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For its 60th season, The Nature of Things takes the wide view of climate protests

David Suzuki, filmmakers of “Rebellion” discuss their new documentary
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David Suzuki is the host of “Rebellion,” the season opener for the 60th season of CBC’s The Nature of Things. JOHN W MACDONALD/FLICKR
David Suzuki is the host of “Rebellion,” the season opener for the 60th season of CBC’s The Nature of Things. JOHN W MACDONALD/FLICKR

At 84 years old, David Suzuki shows no signs of slowing down.

The veteran environmentalist and science communicator has graced television screens for decades as the host of CBC’s The Nature of Things. Now, the program returns for its 60th year during a pandemic with origins many have connected to environmental devastation.

The season opener is a documentary called “Rebellion.” In it, Suzuki takes the viewer through a whirlwind global tour of the mass-scale environmental protests of the past few years, from the Extinction Rebellion protests in London to smaller school strikes — inspired by Greta Thunberg — in Sudbury, Ontario. 

The Varsity sat down with Suzuki and the makers of “Rebellion” to discuss the film and its value in a time when young people are becoming increasingly involved in climate action.

A pandemic reveals the scale of the climate crisis

In “Rebellion,” Suzuki speaks to a range of climate experts around the world, including the famous British environmentalist David Attenborough. There is an overall sense of a growing awareness from the public — and especially from young people — of the urgent need for substantial climate action.

“The pandemic crisis has revealed vast social divides, and that’s just a hint of what will happen if we allow the climate crisis to escalate and trigger massive poverty and climate migration,” Suzuki said in the documentary.

He echoed this point in an interview with The Varsity, describing the colossal mishandling of the pandemic in the United States as part of a larger anti-scientific attitude from governments and decision-makers. The social inequities that COVID-19 exposed demonstrate the need to treat society’s problems holistically instead of in a piecemeal fashion.

The filmmakers agree. “Now we have this huge zoonotic disease decimating the population of the Earth, especially in the Global South,” said co-director Caitlin Starowicz. “It has really brought home the message that we need to believe scientists because [the climate crisis] is here. And it’s happening now.”

In the film, the co-founder of Extinction Rebellion, Gail Bradbook, describes COVID-19 as an “ecological crisis” arising from declining biodiversity. “It’s not a separate crisis,” she said. “It’s a lesson in the fact that nature is in charge.”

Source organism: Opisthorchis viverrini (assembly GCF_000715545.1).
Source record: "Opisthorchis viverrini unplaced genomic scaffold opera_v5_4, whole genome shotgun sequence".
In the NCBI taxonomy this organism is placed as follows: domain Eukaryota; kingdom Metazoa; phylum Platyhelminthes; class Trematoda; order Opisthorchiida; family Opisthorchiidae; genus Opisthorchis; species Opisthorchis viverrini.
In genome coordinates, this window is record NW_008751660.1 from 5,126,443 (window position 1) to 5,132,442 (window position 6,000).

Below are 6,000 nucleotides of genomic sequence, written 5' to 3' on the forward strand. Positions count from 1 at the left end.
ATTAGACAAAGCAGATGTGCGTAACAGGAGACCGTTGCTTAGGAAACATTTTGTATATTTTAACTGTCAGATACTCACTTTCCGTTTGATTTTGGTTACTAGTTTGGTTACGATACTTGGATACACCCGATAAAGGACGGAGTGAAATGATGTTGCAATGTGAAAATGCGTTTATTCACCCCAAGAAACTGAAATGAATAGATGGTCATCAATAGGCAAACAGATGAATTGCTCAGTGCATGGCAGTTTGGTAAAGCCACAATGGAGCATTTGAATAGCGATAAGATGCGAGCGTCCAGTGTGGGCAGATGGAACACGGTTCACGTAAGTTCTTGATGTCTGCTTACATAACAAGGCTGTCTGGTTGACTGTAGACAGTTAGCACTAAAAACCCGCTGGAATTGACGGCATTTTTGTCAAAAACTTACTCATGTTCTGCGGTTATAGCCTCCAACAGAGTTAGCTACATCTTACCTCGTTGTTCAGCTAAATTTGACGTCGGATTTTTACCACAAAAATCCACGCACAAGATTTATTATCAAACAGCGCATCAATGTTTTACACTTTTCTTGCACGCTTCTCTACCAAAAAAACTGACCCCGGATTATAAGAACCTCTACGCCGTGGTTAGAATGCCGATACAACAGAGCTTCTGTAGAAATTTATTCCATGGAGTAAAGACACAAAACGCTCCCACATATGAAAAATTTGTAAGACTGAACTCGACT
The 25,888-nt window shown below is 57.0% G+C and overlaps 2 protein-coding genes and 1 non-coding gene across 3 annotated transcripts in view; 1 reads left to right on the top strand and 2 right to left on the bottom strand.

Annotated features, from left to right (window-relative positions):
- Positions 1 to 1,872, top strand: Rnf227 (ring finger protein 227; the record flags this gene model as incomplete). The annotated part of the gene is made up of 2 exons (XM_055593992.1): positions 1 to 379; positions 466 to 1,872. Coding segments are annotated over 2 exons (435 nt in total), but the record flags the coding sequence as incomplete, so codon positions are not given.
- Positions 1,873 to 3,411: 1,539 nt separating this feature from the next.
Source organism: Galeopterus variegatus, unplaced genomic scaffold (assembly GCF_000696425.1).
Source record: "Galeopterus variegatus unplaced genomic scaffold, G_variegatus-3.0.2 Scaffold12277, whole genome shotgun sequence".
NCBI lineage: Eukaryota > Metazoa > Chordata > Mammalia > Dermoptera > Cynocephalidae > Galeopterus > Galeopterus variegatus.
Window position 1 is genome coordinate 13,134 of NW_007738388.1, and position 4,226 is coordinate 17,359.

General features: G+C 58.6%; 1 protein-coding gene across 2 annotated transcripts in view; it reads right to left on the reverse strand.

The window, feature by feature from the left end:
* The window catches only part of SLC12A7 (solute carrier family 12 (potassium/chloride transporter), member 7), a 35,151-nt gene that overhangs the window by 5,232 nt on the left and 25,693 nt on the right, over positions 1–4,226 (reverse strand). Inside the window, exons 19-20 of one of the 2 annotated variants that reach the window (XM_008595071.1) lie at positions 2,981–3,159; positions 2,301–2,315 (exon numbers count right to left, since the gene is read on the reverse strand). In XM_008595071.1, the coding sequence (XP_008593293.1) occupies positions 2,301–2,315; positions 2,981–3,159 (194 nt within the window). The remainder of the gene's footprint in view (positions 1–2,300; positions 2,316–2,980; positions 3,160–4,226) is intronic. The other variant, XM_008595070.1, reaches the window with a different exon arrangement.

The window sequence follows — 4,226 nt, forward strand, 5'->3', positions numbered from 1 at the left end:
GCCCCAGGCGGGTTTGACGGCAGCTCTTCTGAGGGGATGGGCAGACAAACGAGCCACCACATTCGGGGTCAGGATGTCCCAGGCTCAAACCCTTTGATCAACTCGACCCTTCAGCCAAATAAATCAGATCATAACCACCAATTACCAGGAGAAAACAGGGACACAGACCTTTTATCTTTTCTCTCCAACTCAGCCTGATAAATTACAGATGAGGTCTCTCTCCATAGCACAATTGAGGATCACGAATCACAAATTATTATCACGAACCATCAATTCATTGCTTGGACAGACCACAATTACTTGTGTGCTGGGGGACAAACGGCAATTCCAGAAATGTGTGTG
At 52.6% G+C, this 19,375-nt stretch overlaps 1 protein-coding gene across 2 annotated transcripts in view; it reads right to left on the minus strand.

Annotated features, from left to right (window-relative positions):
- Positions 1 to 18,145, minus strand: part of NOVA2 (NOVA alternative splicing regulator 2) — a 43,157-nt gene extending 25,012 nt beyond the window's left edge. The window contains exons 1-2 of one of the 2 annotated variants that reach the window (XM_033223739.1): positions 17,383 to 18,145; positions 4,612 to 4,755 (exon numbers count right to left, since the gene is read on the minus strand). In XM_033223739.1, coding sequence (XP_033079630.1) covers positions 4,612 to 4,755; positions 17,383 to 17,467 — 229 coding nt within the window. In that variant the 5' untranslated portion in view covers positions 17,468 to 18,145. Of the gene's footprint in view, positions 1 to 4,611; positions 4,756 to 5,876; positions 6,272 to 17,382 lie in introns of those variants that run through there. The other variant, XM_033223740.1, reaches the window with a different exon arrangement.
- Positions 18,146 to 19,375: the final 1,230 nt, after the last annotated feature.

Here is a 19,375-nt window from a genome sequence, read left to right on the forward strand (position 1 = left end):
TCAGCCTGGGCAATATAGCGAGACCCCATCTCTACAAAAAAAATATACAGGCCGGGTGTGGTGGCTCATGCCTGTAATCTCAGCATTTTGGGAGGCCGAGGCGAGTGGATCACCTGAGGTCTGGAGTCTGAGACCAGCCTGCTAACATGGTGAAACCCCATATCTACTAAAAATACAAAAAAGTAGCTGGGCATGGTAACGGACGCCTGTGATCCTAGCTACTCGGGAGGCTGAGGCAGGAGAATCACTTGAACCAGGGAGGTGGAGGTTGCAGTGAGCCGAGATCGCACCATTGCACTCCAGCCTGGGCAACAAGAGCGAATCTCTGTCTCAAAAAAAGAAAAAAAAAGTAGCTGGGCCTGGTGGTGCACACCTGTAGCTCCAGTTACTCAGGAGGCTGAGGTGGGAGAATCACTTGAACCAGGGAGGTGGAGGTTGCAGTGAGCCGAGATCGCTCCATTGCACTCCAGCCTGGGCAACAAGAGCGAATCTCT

Creating a documentary during a pandemic

Filmmakers Mark and Caitlin Starowicz are a father-daughter team who are both experienced directors. Mark was the head of CBC Documentaries for 23 years; Caitlin has created and produced documentaries for PBS, CBC, and others, and contributed to The Varsity during her time at U of T.

Mark describes the process of producing “Rebellion” as one of adaptation in an interview with The Varsity. When the COVID-19 pandemic began, the film was 70 per cent complete. The goal was to finish the documentary with footage from Earth Day on April 22, and Mark and Caitlin initially hoped they would be able to continue filming — they had plans to visit Africa to cover local climate activists.

“But then the murder of George Floyd happened in Minneapolis,” Mark said. “And when the massive crowds started appearing in the streets globally, they were of all races, ethnicities, and colours. Something was clearly happening. Something had changed.”

Late into the film, the focus shifts to the Black Lives Matter movement. To the filmmakers, climate action and systemic racism are deeply linked — a growing consensus among activists and academics who predict that marginalized communities suffering from social inequities are more vulnerable to the consequences of the climate crisis.

“Climate justice is social justice is racial justice,” Caitlin said.

“For over 30 years, we’ve been lied to by fossil fuel companies who have been knowingly destroying the planet for a profit, and the brunt of that abuse is felt by communities of colour, [particularly] people in the Global South.”

The value of a documentary

Why did the filmmakers choose to tell the story of the global climate movement through a documentary?

“When you’re in a march… you can feel isolated even if you’re in a crowd of 20,000 people,” Mark said. “Sometimes you’ve got to show the wide shot. This documentary is the wide shot.”

“It has been said that the best link between a person and the truth is a story,” Caitlin added. “And if we can provide that story and show people that they’re not alone… then I think that is the most important message you can give. To show people that we all care together, and that it’s not a futile fight, that we are all going to stand up and all rise up together.”

“Rebellion” is available to watch for free in Canada on CBC Gem.